For women who experience date or marital rape, they are no less assaulted or victimized than those who have been raped by a stranger. Yet, time and time again, their cries fall on deaf ears because of their relationship to the rapist.
Posts By: National Organization for Women
A new school year is fast approaching, and it’s time to get back into that school mindset. Among the many things kids will need to relearn, they should certainly review how to be a feminist at school. Here are some important issues to keep in mind as you, your daughter, or another girl in your life gets ready to go to back to the classroom.
“From what I understand from doctors [pregnancy as a result of rape] is really rare. If it’s a legitimate rape, the female body has ways to try to shut that whole thing down.” – Rep. Todd Akin, who is currently running as the Republican candidate for Senate in Missouri.
In late July, reproductive rights activists stood strong against anti-abortion terrorist group Operation Save America, which had set out to harass the women’s clinics of Charlotte, N.C., for a solid week.
Living in and interacting with a culture permeated by violence eats away at us a little every day, making violence seem less horrific, more ordinary.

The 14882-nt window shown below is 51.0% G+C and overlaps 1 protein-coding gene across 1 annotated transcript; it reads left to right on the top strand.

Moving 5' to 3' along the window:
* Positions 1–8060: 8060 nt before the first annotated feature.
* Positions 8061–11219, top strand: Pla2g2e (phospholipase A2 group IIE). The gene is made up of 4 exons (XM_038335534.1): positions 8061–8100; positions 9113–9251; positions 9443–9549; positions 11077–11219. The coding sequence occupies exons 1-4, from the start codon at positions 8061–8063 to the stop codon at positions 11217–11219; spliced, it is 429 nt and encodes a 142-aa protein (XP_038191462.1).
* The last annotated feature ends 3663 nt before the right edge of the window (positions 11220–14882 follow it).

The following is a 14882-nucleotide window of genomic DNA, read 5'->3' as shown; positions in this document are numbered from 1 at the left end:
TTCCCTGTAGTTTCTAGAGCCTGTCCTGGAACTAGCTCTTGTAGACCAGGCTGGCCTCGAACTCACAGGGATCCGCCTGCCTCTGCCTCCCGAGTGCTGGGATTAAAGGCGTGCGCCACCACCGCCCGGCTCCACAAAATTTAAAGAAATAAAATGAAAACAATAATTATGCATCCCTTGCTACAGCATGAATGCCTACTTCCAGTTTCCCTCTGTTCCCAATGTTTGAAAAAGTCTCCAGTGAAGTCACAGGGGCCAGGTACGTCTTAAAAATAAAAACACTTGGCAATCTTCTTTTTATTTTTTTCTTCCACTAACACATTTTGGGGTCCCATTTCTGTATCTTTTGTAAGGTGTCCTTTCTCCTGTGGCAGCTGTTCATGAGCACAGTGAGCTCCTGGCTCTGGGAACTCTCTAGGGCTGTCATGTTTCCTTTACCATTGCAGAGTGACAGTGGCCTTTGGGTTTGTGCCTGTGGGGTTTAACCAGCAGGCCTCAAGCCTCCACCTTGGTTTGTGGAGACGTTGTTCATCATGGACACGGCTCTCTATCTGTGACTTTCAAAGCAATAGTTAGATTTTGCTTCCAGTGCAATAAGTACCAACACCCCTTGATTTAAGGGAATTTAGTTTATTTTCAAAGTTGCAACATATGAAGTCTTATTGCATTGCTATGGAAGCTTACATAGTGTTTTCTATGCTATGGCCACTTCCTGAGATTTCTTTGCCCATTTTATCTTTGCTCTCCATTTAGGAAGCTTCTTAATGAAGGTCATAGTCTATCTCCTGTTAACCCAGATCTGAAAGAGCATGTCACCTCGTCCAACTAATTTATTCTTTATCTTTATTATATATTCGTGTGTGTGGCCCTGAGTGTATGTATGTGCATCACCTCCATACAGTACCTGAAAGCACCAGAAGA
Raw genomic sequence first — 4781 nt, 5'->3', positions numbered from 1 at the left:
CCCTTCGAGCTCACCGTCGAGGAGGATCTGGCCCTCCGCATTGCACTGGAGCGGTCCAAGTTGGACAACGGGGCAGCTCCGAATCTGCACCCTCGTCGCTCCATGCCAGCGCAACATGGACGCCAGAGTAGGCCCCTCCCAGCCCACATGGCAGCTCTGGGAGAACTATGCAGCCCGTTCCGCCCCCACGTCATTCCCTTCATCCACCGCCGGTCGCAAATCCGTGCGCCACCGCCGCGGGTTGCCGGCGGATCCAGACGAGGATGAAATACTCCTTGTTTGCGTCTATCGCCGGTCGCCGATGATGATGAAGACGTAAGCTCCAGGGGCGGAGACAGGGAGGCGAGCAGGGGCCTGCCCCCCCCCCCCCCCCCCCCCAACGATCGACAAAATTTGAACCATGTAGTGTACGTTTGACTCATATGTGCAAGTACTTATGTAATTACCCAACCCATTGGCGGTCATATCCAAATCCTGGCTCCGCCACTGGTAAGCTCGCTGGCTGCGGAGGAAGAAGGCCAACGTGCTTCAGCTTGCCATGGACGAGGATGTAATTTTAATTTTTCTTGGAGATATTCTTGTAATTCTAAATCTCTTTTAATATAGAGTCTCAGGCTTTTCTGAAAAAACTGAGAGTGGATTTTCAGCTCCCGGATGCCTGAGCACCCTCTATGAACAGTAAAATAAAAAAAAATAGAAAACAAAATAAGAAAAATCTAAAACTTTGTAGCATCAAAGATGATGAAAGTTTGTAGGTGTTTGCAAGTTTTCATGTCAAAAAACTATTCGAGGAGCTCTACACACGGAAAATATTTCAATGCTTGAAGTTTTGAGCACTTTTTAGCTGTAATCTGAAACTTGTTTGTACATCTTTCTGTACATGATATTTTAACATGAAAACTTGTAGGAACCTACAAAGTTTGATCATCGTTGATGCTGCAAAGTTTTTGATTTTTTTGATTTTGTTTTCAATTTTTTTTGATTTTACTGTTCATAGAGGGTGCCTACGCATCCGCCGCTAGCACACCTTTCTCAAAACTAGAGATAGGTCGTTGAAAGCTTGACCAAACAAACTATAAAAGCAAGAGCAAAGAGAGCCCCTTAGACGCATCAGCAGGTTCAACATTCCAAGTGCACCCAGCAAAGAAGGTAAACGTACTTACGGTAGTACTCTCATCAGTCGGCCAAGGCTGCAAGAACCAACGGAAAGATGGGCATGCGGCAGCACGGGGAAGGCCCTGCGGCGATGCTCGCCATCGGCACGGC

I’m 19, and this isn’t the first national tragedy I’ve lived through, but it’s the first one that’s rooted itself deep inside me and followed me around. There’s no indoor space I can inhabit now without looking around constantly, breathing too fast and hugging my arms to my body and feeling painfully aware of how unprotected we all are.
Anti-violence legislation may never be perfect, and many of the neediest women will suffer without ever knowing what recourse the law guarantees them. That’s a tragedy. But when survivors, advocacy groups and legislators can pinpoint ways to expand legal protections and improve programs to those underserved populations, responsible lawmakers should follow through.
Old feminism might be about “cranky white women burning bras,” by my feminism was robustly intersectional and lived in the Petri dish of the Internet.
Today the subject is the Penn State football program, but it could just as easily be the Catholic Church or the U.S. military or any institution that enjoys a faithful following. The many individuals who are the real strength of these institutions — the players, the churchgoers, the troops — are mostly innocent bystanders or collateral damage in these terrible scandals.
The attack on Girl Scouts becomes part of patronizing trend that seeks to discredit programs that empower women to be independent leaders. That is not “religious freedom”. That is fear of strong women. Women who work together, be it to sell cookies or sing songs or make the world a better place.